Frank was the eldest son of William and Elizabeth Thompson of Kilnhurst, South Yorkshire.
We don't know much about Frank's service, unfortunately, or when he joined or his date of birth. His service number was 652750 and he served in South Africa for a period earlier in the war, possibly before being posted to 115 Sqn. I have attached a photograph.
I hope you find this information interesting.
Many thanks, Richard Thompson.There were no survivors and never found, There names are mentioned on the Runnymede Memorial.
28 April 2018. Thanks to John Carpenter we now background info and a new face to the Roll of Honour.
Sydney Anderson was born in Cromer, Manitoba, Canada on the 12th April 1920.
Son of James and Sarah Anderson who originally hailed from Scotland. He had 4 brothers and one sister however; Sydney's father died of cancer whilst he was young and his mother later remarried a Mr Martin Larson.
Upon leaving school Sydney was a farm labourer and did this for 3 years until 4th October 1940 when he enlisted to the RCAF. After a fairly long wait in which he did other forms of labouring jobs to pass the time, he was eventually called up and commenced his gunnery course, earning his gunners badge on the 23rd October 1942. He was a good student which was indicated on his final report as it is noted that he was 'a very good and steady gunner who also came top of the class in his exams'.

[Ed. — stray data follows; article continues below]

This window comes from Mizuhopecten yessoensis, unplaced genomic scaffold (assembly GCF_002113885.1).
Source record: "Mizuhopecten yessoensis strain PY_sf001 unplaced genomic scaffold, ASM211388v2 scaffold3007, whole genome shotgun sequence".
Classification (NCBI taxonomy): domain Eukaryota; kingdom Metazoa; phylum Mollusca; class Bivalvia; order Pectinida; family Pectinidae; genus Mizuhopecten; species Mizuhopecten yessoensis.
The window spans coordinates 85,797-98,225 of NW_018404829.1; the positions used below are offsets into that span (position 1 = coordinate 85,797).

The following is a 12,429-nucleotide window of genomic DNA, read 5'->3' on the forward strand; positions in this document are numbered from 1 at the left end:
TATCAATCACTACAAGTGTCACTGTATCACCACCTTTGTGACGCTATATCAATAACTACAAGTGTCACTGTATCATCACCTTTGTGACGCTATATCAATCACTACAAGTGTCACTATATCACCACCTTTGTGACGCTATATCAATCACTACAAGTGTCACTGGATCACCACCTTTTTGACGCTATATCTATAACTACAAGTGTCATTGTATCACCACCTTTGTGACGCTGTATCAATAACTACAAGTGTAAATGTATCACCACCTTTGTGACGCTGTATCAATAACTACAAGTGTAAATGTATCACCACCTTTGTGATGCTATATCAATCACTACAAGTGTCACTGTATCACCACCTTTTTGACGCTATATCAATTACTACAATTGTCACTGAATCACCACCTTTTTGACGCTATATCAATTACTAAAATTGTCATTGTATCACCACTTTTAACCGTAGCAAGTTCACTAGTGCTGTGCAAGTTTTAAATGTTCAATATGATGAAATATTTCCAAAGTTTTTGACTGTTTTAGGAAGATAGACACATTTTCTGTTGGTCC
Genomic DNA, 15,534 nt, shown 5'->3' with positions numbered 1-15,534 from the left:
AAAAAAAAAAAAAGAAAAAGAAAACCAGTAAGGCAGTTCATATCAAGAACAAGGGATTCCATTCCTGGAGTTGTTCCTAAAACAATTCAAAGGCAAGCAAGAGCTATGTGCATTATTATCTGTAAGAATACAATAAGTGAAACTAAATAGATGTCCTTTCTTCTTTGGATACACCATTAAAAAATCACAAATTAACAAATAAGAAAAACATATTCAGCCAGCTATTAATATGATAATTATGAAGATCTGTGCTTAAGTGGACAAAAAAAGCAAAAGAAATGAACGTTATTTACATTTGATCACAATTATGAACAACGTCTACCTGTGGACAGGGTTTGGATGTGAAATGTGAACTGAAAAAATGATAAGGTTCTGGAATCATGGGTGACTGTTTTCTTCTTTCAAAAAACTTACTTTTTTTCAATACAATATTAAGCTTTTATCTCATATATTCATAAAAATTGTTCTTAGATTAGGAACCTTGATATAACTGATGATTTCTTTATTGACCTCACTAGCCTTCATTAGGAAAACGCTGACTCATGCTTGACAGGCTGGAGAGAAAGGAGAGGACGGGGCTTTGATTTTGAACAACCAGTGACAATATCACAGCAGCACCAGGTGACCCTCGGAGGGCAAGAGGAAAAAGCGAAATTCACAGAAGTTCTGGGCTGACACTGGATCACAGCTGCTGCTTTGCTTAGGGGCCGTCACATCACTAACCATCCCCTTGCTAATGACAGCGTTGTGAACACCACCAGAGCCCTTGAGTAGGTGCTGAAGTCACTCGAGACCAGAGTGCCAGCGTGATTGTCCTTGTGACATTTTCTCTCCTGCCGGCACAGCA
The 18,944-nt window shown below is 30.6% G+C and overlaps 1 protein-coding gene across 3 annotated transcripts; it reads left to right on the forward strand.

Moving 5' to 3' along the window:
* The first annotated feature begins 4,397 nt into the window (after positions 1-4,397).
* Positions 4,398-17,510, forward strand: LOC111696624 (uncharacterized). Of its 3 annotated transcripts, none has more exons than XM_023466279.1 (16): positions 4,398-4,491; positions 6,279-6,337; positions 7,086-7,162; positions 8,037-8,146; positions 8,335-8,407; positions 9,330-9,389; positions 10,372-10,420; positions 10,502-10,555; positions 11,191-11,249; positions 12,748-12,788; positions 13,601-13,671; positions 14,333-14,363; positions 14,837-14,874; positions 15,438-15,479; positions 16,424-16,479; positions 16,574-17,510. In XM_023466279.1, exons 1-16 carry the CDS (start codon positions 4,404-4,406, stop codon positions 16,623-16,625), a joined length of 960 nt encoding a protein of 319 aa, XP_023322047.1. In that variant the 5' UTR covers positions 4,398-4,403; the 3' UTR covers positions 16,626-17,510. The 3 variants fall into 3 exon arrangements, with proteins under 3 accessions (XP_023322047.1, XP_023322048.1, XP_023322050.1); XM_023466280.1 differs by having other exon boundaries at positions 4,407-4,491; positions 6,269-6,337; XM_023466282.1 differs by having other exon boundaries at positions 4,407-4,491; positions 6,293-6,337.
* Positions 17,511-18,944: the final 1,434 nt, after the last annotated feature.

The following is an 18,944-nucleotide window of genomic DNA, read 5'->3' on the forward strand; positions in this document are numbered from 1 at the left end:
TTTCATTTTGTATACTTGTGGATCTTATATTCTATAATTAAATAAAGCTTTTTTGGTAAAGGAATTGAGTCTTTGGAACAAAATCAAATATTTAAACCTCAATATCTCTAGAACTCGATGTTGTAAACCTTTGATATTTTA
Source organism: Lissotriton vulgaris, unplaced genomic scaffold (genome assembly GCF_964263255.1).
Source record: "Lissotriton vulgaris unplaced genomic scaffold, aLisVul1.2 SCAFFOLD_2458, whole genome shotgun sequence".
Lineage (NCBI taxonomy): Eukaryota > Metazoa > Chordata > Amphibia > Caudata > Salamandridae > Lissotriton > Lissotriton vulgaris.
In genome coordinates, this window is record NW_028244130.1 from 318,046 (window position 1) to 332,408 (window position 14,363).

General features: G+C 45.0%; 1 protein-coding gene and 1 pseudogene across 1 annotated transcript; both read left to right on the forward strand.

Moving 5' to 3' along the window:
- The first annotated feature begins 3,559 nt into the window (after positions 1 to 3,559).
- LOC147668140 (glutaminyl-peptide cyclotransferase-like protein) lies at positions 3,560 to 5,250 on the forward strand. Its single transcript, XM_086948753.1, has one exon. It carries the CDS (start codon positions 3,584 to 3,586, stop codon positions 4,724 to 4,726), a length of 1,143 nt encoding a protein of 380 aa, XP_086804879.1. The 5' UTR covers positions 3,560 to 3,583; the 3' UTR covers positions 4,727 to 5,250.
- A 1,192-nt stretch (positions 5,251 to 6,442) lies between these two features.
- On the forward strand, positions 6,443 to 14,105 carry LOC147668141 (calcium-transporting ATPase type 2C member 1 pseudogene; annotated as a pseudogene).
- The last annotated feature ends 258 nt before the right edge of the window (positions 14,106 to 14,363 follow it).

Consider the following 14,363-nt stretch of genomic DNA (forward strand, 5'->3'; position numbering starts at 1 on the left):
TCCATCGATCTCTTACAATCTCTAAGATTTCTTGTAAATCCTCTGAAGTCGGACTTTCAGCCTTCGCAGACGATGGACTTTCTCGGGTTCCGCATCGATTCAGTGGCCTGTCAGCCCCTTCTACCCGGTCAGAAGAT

Sydney who was 5'8" tall listed making model aircraft as his main hobby along with swimming, playing hockey and baseball.
He embarked in New York on the 23rd November 1942 for his trip across the Atlantic finally arriving in England 7 days later on the 30th.
After crewing up and further training which took place at 26 OTU and1651 Conversion Unit, Sydney and his crew joined 115 Sqn on 29th May 1943; he was shot down on his 21st 'Op'
On 18/19 November 1943 Lancaster Mk II - DS 680 KO-L. was attacked and shot down by Oblt Eckart-Wilhelm von Bonin of the II/NJG1 and crashed at Hermeé, Luik, 4 km N.W. of Herstal, Belgium. There were no survivors. That night 440 Lancaster's and 4 Mosquito's were dispatched. 9 Lancaster's were lost.
To purchase a copy, please contact Sue Aldridge via email at:
Barry passed away peacefully in Soham Lodge Care Centre on Friday 1st January 2016, aged 68.
All profits will go to the RAF Witchford Display of Memorabilia and Soham Lodge Residents Fund.
Visit the RAF Witchford Display of Memorabilia at the Lancaster Way Business Park - the former RAF Witchford airfield.
Info on Traces of War.com